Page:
Shiksha, Śikṣā, Śīkṣā: 28 definitions


Shiksha means something in Buddhism, Pali, Hinduism, Sanskrit, Jainism, Prakrit, Marathi, Hindi. If you want to know the exact meaning, history, etymology or English translation of this term then check out the descriptions on this page. Add your comment or reference to a book if you want to contribute to this summary article.

The Sanskrit terms Śikṣā and Śīkṣā can be transliterated into English as Siksa or Shiksha, using the IAST transliteration scheme (?).

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In Hinduism

Vedanta (school of philosophy)

Source: The Taittiriya-upanishad

Śikṣā (शिक्षा, “Phonetics”) is the science which treats of sounds and their pronunciation. Or, the word ‘śikṣā’ may here signify the sounds etc., which are treated of in that science. Sound: such as ‘ā’. Rhythm: such as udātta or high-pitched tone. Length: short, long, etc. Strength: intensity of effort. Modulation: pronunciation of sounds in the middle tone. Union: conjunction of several sounds.—These are the things to be learnt. (See Taittirīya-Upaniṣad 1.2 with Śaṅkarāchārya’s commentary)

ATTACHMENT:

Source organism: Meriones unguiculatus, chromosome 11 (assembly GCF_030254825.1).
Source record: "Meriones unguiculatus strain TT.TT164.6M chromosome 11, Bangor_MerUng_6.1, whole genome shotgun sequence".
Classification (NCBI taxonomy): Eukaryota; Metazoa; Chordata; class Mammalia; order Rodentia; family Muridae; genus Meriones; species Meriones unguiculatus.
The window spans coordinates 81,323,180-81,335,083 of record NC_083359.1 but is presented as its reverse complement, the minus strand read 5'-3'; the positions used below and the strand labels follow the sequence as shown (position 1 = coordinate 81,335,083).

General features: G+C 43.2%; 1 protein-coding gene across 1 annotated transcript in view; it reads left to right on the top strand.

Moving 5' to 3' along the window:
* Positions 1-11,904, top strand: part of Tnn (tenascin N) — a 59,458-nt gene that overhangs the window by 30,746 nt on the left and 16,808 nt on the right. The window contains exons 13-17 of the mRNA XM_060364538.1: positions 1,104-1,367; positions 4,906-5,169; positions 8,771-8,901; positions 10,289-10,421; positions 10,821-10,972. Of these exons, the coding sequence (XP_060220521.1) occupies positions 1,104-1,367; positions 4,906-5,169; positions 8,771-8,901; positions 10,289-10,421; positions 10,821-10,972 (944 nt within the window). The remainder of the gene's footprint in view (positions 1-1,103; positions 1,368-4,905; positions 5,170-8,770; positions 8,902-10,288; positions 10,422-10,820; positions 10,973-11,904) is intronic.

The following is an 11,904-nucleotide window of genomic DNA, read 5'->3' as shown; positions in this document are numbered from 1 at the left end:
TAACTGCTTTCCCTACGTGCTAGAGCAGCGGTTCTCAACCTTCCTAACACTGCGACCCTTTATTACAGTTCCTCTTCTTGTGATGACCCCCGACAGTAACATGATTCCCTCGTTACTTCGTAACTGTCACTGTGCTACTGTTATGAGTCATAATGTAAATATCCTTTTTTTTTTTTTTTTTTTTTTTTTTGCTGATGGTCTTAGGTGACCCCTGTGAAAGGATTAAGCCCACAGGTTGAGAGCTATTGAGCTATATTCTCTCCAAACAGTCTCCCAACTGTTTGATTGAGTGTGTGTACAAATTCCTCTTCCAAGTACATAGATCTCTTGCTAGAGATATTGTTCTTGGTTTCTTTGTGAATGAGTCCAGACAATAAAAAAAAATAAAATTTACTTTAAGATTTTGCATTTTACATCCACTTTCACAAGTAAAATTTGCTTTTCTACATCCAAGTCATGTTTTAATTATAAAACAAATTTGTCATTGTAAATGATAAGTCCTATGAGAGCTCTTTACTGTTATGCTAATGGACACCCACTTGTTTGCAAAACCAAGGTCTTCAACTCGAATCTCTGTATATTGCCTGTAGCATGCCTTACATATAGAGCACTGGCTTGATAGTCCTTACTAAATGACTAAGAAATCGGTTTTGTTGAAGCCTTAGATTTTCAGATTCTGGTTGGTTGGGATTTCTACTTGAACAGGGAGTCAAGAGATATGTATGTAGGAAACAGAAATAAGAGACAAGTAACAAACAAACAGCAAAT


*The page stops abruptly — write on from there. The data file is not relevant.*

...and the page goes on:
Vedanta book cover
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Vedanta (वेदान्त, vedānta) refers to a school of orthodox Hindu philosophy (astika), drawing its subject-matter from the Upanishads. There are a number of sub-schools of Vedanta, however all of them expound on the basic teaching of the ultimate reality (brahman) and liberation (moksha) of the individual soul (atman).

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Purana and Itihasa (epic history)